What is Ratio?
The term “Ratio” simply means one number expressed in terms of another. It describes in mathematical terms the quantitative relationship that exists between two numbers. The term “Accounting Ratio” is used to describe the significant relationship between figures shown on a Balance Sheet, in a Profit and Loss Account.
What is Ratio Analysis?
Ratio analysis refers to the analysis and interpretation of financial statements through ratios. Ratios are customarily presented either in the form of a coefficient or a percentage or a proportion. Absolute figures may be misleading unless compared, one with another. Ratios provide the means of showing the relationship that exists between figures.
However, the numerical relationships of the kind expressed by ratio analysis are not an end in them but are a means for understanding the financial position of a business. Ratios, by themselves, are meaningless, simple ratios compiled from a single year’s financial statements of an enterprise may not serve the real purpose.
Besides, in order to reach valid conclusions, ratios are to be worked out from the financial statement of a number of years and have to be compared with some standards that are established after a systematic review of past experiences.
A single ideal standard cannot be applied to all types of business. Each business has its own limitations; hence ideal ratio will differ between industries and also differ with size, capital, and other factors.
Introduction of Ratio Analysis
A basic limitation of the traditional financial statement comprising the balance sheet and the profit and loss account provides a summarised view of the financial position and operations of a firm. Different parties are interested in the financial statement for different purposes and look at them from different angles.
For example, the debenture holders analyze the statements in order to ascertain the ability to pay interest and maturity amounts. The prospective shareholders would like to know whether the business is profitable and is progressing on sound lines. The management is interested in the operational efficiency as well as the financial position of the business.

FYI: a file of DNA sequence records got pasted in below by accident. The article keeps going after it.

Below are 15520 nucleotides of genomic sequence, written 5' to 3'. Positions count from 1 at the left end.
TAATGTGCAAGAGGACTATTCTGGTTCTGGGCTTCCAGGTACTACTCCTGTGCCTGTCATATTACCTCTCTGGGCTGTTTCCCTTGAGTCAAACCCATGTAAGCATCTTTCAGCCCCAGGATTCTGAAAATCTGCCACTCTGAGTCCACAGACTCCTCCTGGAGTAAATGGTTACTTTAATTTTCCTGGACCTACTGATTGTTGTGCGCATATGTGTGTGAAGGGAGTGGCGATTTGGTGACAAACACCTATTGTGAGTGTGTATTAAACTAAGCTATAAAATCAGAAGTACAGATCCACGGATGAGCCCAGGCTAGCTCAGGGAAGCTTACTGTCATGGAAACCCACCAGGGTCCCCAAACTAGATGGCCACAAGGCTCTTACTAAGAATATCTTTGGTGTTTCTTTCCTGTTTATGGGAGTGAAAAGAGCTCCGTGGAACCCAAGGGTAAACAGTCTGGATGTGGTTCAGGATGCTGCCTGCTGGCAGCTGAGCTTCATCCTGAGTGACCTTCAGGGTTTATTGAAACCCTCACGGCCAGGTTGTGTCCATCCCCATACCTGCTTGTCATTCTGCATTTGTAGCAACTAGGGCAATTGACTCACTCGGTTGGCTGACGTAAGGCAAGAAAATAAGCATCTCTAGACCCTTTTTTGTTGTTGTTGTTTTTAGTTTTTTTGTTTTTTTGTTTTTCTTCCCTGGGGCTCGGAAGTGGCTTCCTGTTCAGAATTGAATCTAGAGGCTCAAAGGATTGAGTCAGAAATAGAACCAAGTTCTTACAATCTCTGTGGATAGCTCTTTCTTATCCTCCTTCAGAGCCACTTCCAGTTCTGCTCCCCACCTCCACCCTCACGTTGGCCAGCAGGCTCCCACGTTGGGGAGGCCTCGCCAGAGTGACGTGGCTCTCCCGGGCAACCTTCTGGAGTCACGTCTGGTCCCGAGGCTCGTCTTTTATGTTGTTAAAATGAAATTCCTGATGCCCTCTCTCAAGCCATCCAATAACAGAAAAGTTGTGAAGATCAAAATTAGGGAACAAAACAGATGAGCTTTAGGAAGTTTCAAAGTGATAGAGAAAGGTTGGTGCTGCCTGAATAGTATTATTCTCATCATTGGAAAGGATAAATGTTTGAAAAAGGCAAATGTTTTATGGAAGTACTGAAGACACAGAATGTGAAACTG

Hence, the main objective of financial analysis is to make a detailed study of the cause and effect of the profitability and financial condition of the firm. Hence, ratio analysis is a tool to predict the operational as well as financial efficiency of a business through the analysis & interpretation of financial data.
So the analysis of financial statements is a process of selection, relation, and evaluation. The first task of the financial analyst is to select the information relevant to the decision under consideration. The second step is to arrange the information in a way to highlight significant relationships.
The final step is the interpretation and drawing of inferences and conclusions. The present chapter involves an in-depth analysis of financial statements and their use for decisions making by various parties interested in them.
Different Approach to Ratio Analysis
Generally, there are four different approaches to ratio analysis available:
Interpretation of Individual Ratios: A single ratio fails to reveal the true position. If it relates to preceding years or compared with the same type of other business or studied with reference to some standards, may be useful. Hence this approach is to be combined with others.
Referring to a Group of Ratios
Interpretation by Referring to a Group of Ratios: The analysis could be made more meaningful by computing some of the additional related ratios. A Change in one ratio may have significance only when viewed in relation to other ratios.
Ratios by Trend
Interpretation of Ratios by Trend: It involves a comparison of ratios of a firm over time. The trend ratios indicate the direction of change over the years.
Inter Firm Comparisons
Interpretation by Inter-firm Comparisons: It involves the comparison of the ratios of a firm with those of others in the same line of business or for the industry as a whole reflecting its performance in relation to its competitors.
Importance of Ratio Analysis
These are the importance of ratio analysis:
- It is an invaluable aid to management for planning, forecasting, control, and decision-making.
- Ratios enable the mass of accounting data to be summarized and simplified.
- It facilitates better coordination and control of performance as well as control of costs.
- It is a tool to assess important characteristics of a business like liquidity, solvency, profitability, etc.
- It is an effective tool of analysis for intra-firm and inter-firm comparisons.